Tuesday, December 15, 2015

The Apology Test

This is that complicated post I was struggling with. Here’s a little pre-blog survey: When you think of things that require proper apologies, do you think of apologies you need to receive from others or apologies you need to give to others?
    __    Someone owes me an apology for something they did
    __    I owe someone an apology for something I did
By the time I reached my Third Third, I’d heard these two sayings many times:
  1.  First time, shame on you. Second time, shame on me.
  2.  Hate does more harm to the vessel in which it is stored than to the object on which it is poured.
So while they’re not complete opposites, they do reflect differences in how to deal with transgressions. Other people’s against us. Do we stay on guard and protect ourselves from people who take advantage, are cruel, or are inconsiderate? (#1) Or does holding onto our feelings (like distrust, resentment, even hate) damage us? (#2) When do the healthy boundaries we set for ourselves become grudges?

So here I am with a discussion group on the subject of Forgiveness and Repentance. In Judaism (the framework for our discussion), there’s no absolution that comes from some designated authority. God isn’t “in charge” of forgiving sins against other people. Only the parties concerned can right the wrongs between them. I like that, but it means the question of whether or not to forgive sits right in our court.

The philosophers came up with all sorts of lists as they closely examined the issue. Repentance is when you’re sorry and you want to make it better. For repentance to count, five things must be present: recognition of the act as bad, remorse, not doing it any more, restitution, and confession. And this is the biggie: none of it counts unless you don’t do it anymore.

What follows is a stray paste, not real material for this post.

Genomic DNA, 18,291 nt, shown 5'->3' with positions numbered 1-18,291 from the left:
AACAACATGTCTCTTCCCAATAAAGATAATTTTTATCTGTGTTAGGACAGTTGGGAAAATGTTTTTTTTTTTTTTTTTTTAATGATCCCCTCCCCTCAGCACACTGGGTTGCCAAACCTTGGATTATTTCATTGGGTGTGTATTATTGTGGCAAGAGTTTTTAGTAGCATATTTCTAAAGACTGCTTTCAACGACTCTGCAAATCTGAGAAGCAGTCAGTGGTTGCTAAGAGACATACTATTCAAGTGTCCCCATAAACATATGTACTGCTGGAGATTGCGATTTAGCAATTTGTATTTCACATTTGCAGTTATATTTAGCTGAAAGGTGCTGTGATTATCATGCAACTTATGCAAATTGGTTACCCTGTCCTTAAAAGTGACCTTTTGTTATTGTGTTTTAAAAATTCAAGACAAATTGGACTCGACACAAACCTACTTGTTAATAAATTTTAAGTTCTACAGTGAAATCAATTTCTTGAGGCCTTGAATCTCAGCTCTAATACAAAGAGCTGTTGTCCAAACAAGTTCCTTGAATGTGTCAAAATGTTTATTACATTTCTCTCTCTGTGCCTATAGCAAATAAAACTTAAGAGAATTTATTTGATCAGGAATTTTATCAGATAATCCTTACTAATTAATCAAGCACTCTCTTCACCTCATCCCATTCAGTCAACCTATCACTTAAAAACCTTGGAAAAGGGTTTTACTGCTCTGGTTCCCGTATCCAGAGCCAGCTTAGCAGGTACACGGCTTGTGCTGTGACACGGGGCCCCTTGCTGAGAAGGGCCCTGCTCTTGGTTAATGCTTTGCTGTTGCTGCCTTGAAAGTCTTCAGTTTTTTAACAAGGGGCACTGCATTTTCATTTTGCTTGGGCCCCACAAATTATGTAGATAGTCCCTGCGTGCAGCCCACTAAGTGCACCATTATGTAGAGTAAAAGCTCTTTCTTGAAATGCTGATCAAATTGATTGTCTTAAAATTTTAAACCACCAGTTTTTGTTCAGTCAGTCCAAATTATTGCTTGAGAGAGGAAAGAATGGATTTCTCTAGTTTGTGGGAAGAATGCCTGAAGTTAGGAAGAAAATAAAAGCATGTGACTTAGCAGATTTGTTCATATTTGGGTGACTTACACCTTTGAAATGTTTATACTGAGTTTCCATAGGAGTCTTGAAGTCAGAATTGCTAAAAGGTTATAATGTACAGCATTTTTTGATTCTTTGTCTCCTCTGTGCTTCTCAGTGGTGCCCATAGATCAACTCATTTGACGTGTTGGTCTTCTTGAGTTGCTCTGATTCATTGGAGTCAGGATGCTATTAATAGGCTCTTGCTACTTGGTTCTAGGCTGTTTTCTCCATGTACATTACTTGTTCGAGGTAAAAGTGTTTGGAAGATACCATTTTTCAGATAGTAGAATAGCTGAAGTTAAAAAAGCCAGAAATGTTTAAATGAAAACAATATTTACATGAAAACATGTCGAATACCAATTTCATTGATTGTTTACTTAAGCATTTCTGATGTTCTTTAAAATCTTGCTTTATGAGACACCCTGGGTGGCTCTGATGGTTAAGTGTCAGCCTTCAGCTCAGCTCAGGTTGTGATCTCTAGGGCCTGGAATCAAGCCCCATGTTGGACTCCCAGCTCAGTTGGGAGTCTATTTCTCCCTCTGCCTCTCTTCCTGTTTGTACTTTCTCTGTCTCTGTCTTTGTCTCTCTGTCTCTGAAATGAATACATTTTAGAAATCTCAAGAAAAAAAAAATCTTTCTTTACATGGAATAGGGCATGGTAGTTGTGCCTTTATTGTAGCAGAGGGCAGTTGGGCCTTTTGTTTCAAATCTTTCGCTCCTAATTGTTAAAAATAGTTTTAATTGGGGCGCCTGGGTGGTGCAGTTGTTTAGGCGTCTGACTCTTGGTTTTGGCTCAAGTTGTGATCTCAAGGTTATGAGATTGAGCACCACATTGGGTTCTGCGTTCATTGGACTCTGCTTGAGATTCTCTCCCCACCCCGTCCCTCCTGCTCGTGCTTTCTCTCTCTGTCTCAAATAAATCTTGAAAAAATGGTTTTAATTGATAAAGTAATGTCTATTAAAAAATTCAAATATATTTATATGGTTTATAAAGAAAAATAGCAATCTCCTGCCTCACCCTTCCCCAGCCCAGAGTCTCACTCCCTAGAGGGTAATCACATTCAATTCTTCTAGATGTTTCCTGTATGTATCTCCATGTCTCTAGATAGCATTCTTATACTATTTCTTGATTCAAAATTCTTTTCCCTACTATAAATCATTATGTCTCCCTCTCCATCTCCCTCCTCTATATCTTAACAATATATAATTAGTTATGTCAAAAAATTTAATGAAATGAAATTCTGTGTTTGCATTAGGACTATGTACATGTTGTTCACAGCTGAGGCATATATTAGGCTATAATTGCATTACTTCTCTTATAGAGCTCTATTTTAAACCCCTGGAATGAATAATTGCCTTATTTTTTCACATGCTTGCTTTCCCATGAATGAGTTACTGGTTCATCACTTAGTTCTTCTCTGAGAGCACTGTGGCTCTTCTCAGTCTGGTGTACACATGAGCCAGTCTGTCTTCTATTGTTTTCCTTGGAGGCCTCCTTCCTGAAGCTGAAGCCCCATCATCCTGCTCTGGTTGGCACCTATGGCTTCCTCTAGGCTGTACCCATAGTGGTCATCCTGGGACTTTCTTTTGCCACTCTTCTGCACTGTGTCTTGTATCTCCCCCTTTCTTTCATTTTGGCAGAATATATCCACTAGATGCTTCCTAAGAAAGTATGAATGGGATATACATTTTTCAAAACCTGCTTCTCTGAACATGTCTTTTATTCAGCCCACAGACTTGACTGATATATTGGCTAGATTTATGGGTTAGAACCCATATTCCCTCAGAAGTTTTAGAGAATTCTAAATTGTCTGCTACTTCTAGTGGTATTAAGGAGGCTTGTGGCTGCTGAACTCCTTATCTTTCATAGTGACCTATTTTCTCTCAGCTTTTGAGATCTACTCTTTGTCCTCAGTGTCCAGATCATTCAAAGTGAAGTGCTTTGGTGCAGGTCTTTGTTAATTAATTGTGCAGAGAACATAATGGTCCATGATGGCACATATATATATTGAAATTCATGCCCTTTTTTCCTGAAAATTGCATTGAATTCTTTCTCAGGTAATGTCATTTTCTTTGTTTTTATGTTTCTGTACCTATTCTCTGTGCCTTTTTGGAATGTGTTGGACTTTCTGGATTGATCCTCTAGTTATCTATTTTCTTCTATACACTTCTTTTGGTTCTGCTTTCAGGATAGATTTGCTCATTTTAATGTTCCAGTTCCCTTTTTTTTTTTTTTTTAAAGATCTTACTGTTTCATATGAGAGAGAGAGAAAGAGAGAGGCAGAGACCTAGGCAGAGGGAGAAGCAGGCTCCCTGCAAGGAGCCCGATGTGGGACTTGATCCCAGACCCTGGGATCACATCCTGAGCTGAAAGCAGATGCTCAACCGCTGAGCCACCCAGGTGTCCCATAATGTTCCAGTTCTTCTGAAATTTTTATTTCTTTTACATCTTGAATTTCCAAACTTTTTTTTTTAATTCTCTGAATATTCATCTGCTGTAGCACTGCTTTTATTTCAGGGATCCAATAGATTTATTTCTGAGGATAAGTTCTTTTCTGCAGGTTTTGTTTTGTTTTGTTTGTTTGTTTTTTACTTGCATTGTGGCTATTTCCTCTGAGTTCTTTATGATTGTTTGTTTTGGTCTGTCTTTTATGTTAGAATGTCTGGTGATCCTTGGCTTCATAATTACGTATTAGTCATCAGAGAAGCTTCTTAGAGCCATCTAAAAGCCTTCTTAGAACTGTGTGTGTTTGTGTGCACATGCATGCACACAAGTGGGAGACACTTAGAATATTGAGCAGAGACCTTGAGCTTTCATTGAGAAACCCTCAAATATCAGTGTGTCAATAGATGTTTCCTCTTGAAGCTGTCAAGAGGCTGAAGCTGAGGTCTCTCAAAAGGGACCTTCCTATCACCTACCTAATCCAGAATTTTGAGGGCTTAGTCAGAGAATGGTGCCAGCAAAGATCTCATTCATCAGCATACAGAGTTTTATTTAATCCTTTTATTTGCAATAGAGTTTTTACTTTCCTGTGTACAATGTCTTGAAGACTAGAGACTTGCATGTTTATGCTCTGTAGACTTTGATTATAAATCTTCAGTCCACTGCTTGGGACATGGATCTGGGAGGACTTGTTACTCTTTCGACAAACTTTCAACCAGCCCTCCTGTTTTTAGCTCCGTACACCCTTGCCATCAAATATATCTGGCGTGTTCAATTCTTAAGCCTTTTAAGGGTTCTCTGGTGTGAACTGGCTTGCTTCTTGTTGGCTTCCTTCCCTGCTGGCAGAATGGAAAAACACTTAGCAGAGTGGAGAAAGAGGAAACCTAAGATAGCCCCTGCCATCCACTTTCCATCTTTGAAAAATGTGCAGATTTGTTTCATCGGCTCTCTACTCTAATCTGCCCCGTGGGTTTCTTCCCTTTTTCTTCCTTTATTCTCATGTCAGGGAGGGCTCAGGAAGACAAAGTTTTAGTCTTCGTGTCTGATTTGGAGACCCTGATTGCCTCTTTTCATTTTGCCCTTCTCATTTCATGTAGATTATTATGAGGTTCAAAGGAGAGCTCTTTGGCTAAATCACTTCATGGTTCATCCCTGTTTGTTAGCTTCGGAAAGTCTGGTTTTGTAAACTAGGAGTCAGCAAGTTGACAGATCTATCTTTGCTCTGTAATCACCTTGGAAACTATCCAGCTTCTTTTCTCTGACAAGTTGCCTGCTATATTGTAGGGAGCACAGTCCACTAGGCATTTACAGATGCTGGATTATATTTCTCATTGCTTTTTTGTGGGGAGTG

So let’s say someone does all five things, is the other person required to forgive? Philosophers agree that repentance must be sincere, initiated by the bad guy, and involve some element of personal transformation. There is no easy forgiveness; you have to earn it and deserve it.

So Judaism is mostly big on repentance, stopping doing bad things. Not so big on forgiveness because the big deal is stopping doing bad things. The idea is that if you forgive too easily, you’re allowing evil to continue. But if you forgive too slowly, when do you become cruel?

So there I was, thinking about all the rotten things people have done and mentally cataloging which of the five things they missed in their inadequate – or even absent – apologies. Concluding, of course, that they did not earn or deserve forgiveness. So my big decision was whether to keep my distance from them (#1) or move on (#2). That was my big issue.

Only afterwards did a light bulb go off and I re-read the bit that said “…mostly big on repentance … because the big deal is stopping doing bad things.” Click! I looked in the mirror and had to ask if I was doing my five things, had I repaired things I might have broken and was I not breaking them anymore?
Oh, no, here I am again at the contest between Better Barbara and Shitty Barbara (who made their original appearance here). Shitty Barbara focuses more on the rotten things other people do rather than her own rotten stuff, so my first concern had been Forgiveness. Like, who’s entitled to it? Not you! But now it’s, What counts as a Bad Thing? To me or to you? Do I even notice my Bad Things as easily as I notice other people’s? Will I fix them?

By the time we’ve reached our Third Thirds, we’ve experienced many wrongs, both as the good guy, the bad guy, and the bystander. I keep hoping I’ll acquire some sort of Wisdom-with-a-capital-W, but really it’s always the same: Does the Better Barbara win?


  1. It's complex sometimes but in my book it is always best to take the High Road.

  2. Well done! There's a lot to think about here (and it needs to be thought about frequently).


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